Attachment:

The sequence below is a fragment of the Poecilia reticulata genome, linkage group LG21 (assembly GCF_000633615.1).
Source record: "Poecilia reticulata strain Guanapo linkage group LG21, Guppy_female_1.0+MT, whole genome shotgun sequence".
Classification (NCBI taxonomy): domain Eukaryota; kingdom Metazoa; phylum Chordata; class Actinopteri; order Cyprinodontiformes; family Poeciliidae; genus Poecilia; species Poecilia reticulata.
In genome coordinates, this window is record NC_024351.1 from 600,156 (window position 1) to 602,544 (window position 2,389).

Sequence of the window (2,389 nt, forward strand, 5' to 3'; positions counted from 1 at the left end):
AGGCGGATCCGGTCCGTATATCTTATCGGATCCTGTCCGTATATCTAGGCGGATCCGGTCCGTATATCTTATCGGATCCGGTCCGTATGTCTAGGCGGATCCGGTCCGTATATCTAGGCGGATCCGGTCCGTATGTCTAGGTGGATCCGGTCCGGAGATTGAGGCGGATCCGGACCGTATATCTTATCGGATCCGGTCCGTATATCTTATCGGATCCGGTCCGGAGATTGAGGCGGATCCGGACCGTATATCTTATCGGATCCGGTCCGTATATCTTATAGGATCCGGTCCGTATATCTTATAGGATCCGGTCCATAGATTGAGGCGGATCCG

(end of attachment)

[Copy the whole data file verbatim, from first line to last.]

The sequence below is a fragment of the Poecilia reticulata genome, linkage group LG21 (assembly GCF_000633615.1).
Source record: "Poecilia reticulata strain Guanapo linkage group LG21, Guppy_female_1.0+MT, whole genome shotgun sequence".
Classification (NCBI taxonomy): domain Eukaryota; kingdom Metazoa; phylum Chordata; class Actinopteri; order Cyprinodontiformes; family Poeciliidae; genus Poecilia; species Poecilia reticulata.
In genome coordinates, this window is record NC_024351.1 from 600,156 (window position 1) to 602,544 (window position 2,389).

Sequence of the window (2,389 nt, forward strand, 5' to 3'; positions counted from 1 at the left end):
AGGCGGATCCGGTCCGTATATCTTATCGGATCCTGTCCGTATATCTAGGCGGATCCGGTCCGTATATCTTATCGGATCCGGTCCGTATGTCTAGGCGGATCCGGTCCGTATATCTAGGCGGATCCGGTCCGTATGTCTAGGTGGATCCGGTCCGGAGATTGAGGCGGATCCGGACCGTATATCTTATCGGATCCGGTCCGTATATCTTATCGGATCCGGTCCGGAGATTGAGGCGGATCCGGACCGTATATCTTATCGGATCCGGTCCGTATATCTTATAGGATCCGGTCCGTATATCTTATAGGATCCGGTCCATAGATTGAGGCGGATCCG